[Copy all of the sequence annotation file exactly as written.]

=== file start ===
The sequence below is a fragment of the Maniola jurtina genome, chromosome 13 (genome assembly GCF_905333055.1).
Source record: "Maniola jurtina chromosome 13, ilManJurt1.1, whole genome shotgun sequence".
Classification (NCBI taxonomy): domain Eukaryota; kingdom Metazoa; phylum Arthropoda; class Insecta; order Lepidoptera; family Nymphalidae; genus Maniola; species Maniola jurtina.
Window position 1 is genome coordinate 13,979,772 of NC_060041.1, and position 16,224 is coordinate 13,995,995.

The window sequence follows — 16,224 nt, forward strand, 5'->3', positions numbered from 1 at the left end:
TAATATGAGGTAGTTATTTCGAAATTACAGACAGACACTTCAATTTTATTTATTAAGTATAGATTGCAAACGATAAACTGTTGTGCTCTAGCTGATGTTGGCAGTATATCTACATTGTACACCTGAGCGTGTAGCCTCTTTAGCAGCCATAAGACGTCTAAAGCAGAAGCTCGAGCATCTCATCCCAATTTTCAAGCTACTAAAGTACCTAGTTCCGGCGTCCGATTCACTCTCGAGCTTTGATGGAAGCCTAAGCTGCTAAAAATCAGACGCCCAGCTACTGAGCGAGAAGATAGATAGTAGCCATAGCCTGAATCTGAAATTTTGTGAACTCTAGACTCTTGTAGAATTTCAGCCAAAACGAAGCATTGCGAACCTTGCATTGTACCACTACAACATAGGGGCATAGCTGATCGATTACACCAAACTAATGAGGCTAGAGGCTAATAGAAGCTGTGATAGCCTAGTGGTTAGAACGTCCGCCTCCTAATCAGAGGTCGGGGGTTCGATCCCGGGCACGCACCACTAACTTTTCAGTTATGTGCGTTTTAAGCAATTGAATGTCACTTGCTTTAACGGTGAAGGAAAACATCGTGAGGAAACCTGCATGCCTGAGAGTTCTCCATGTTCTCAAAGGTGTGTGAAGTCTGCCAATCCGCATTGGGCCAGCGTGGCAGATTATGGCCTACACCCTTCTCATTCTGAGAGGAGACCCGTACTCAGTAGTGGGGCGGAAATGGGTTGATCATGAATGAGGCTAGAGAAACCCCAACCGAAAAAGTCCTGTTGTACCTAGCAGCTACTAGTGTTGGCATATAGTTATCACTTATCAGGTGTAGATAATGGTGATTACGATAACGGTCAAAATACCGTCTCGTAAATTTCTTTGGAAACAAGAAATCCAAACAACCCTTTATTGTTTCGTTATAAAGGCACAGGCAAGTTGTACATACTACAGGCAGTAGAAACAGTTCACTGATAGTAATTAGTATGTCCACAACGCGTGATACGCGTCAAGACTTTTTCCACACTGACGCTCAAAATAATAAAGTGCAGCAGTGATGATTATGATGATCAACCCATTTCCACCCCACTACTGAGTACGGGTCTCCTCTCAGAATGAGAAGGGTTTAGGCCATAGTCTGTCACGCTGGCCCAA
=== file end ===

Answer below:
The sequence below is a fragment of the Maniola jurtina genome, chromosome 13 (genome assembly GCF_905333055.1).
Source record: "Maniola jurtina chromosome 13, ilManJurt1.1, whole genome shotgun sequence".
Classification (NCBI taxonomy): domain Eukaryota; kingdom Metazoa; phylum Arthropoda; class Insecta; order Lepidoptera; family Nymphalidae; genus Maniola; species Maniola jurtina.
Window position 1 is genome coordinate 13,979,772 of NC_060041.1, and position 16,224 is coordinate 13,995,995.

The window sequence follows — 16,224 nt, forward strand, 5'->3', positions numbered from 1 at the left end:
TAATATGAGGTAGTTATTTCGAAATTACAGACAGACACTTCAATTTTATTTATTAAGTATAGATTGCAAACGATAAACTGTTGTGCTCTAGCTGATGTTGGCAGTATATCTACATTGTACACCTGAGCGTGTAGCCTCTTTAGCAGCCATAAGACGTCTAAAGCAGAAGCTCGAGCATCTCATCCCAATTTTCAAGCTACTAAAGTACCTAGTTCCGGCGTCCGATTCACTCTCGAGCTTTGATGGAAGCCTAAGCTGCTAAAAATCAGACGCCCAGCTACTGAGCGAGAAGATAGATAGTAGCCATAGCCTGAATCTGAAATTTTGTGAACTCTAGACTCTTGTAGAATTTCAGCCAAAACGAAGCATTGCGAACCTTGCATTGTACCACTACAACATAGGGGCATAGCTGATCGATTACACCAAACTAATGAGGCTAGAGGCTAATAGAAGCTGTGATAGCCTAGTGGTTAGAACGTCCGCCTCCTAATCAGAGGTCGGGGGTTCGATCCCGGGCACGCACCACTAACTTTTCAGTTATGTGCGTTTTAAGCAATTGAATGTCACTTGCTTTAACGGTGAAGGAAAACATCGTGAGGAAACCTGCATGCCTGAGAGTTCTCCATGTTCTCAAAGGTGTGTGAAGTCTGCCAATCCGCATTGGGCCAGCGTGGCAGATTATGGCCTACACCCTTCTCATTCTGAGAGGAGACCCGTACTCAGTAGTGGGGCGGAAATGGGTTGATCATGAATGAGGCTAGAGAAACCCCAACCGAAAAAGTCCTGTTGTACCTAGCAGCTACTAGTGTTGGCATATAGTTATCACTTATCAGGTGTAGATAATGGTGATTACGATAACGGTCAAAATACCGTCTCGTAAATTTCTTTGGAAACAAGAAATCCAAACAACCCTTTATTGTTTCGTTATAAAGGCACAGGCAAGTTGTACATACTACAGGCAGTAGAAACAGTTCACTGATAGTAATTAGTATGTCCACAACGCGTGATACGCGTCAAGACTTTTTCCACACTGACGCTCAAAATAATAAAGTGCAGCAGTGATGATTATGATGATCAACCCATTTCCACCCCACTACTGAGTACGGGTCTCCTCTCAGAATGAGAAGGGTTTAGGCCATAGTCTGTCACGCTGGCCCAA